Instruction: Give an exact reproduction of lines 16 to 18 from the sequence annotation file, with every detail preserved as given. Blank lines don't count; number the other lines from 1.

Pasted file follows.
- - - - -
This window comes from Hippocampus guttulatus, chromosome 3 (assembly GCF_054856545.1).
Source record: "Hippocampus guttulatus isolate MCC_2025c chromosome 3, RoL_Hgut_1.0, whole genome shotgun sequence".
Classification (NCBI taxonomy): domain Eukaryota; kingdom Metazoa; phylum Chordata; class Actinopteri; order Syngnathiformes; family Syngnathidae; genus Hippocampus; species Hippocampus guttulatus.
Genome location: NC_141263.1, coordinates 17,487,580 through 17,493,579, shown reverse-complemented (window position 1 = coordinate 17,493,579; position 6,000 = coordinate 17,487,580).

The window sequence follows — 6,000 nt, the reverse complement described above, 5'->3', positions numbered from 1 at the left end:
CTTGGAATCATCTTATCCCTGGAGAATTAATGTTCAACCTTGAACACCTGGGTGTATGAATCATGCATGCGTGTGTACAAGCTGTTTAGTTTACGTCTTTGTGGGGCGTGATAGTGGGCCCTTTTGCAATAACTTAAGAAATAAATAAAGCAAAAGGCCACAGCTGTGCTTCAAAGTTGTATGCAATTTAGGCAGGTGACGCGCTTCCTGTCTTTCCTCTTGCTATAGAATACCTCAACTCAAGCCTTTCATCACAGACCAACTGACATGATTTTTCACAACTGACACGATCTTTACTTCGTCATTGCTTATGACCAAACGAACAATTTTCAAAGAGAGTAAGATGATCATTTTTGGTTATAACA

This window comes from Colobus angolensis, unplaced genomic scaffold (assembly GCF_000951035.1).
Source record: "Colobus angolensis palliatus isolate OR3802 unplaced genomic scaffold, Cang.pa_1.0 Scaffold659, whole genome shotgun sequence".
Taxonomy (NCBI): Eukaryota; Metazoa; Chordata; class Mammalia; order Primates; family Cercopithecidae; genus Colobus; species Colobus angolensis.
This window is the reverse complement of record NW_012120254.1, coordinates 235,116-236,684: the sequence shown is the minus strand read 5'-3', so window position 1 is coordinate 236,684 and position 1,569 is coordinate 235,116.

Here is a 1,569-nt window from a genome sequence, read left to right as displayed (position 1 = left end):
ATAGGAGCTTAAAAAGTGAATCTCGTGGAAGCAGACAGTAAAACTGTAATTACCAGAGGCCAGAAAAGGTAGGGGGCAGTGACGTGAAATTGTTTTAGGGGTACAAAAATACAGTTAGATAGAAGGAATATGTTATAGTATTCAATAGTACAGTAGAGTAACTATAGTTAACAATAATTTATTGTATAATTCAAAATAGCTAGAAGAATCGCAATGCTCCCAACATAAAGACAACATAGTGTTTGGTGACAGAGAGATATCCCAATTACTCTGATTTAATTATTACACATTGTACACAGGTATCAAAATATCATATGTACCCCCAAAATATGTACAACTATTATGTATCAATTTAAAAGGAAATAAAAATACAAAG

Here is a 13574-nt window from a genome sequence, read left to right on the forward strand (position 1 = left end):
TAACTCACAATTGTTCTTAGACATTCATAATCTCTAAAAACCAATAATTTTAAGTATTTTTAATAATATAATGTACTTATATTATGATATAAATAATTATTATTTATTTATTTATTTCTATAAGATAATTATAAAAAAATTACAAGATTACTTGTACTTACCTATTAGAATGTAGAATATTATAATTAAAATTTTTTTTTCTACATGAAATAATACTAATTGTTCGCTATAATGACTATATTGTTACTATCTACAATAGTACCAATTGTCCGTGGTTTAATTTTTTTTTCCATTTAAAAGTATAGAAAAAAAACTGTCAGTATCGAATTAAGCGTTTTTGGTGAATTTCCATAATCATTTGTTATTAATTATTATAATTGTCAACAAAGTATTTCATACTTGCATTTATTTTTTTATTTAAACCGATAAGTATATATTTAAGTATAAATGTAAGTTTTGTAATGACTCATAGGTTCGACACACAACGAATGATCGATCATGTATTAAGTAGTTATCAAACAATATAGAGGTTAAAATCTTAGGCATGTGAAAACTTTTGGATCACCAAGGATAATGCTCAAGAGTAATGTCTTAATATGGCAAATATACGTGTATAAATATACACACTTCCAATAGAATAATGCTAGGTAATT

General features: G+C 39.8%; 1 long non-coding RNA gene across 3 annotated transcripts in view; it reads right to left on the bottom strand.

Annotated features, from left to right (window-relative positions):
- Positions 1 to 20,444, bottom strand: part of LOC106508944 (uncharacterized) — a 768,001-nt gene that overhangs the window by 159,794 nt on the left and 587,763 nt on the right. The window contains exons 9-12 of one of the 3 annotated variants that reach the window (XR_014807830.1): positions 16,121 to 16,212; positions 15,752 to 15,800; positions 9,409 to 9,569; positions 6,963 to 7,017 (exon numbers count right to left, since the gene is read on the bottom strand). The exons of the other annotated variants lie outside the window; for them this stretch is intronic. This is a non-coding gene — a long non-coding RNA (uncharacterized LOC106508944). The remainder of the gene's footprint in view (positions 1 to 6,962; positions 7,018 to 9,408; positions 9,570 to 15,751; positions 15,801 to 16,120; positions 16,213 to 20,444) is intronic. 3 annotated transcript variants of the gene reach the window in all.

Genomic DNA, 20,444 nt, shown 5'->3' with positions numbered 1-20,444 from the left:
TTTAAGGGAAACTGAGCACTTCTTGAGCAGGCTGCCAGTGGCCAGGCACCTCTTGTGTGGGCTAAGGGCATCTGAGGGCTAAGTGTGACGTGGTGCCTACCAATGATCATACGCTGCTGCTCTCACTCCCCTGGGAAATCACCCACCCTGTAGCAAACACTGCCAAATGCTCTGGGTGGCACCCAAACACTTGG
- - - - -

Annotated features, from left to right (window-relative positions):
- Positions 1 to 20,444, bottom strand: part of LOC106508944 (uncharacterized) — a 768,001-nt gene that overhangs the window by 159,794 nt on the left and 587,763 nt on the right. The window contains exons 9-12 of one of the 3 annotated variants that reach the window (XR_014807830.1): positions 16,121 to 16,212; positions 15,752 to 15,800; positions 9,409 to 9,569; positions 6,963 to 7,017 (exon numbers count right to left, since the gene is read on the bottom strand). The exons of the other annotated variants lie outside the window; for them this stretch is intronic. This is a non-coding gene — a long non-coding RNA (uncharacterized LOC106508944). The remainder of the gene's footprint in view (positions 1 to 6,962; positions 7,018 to 9,408; positions 9,570 to 15,751; positions 15,801 to 16,120; positions 16,213 to 20,444) is intronic. 3 annotated transcript variants of the gene reach the window in all.

Genomic DNA, 20,444 nt, shown 5'->3' with positions numbered 1-20,444 from the left: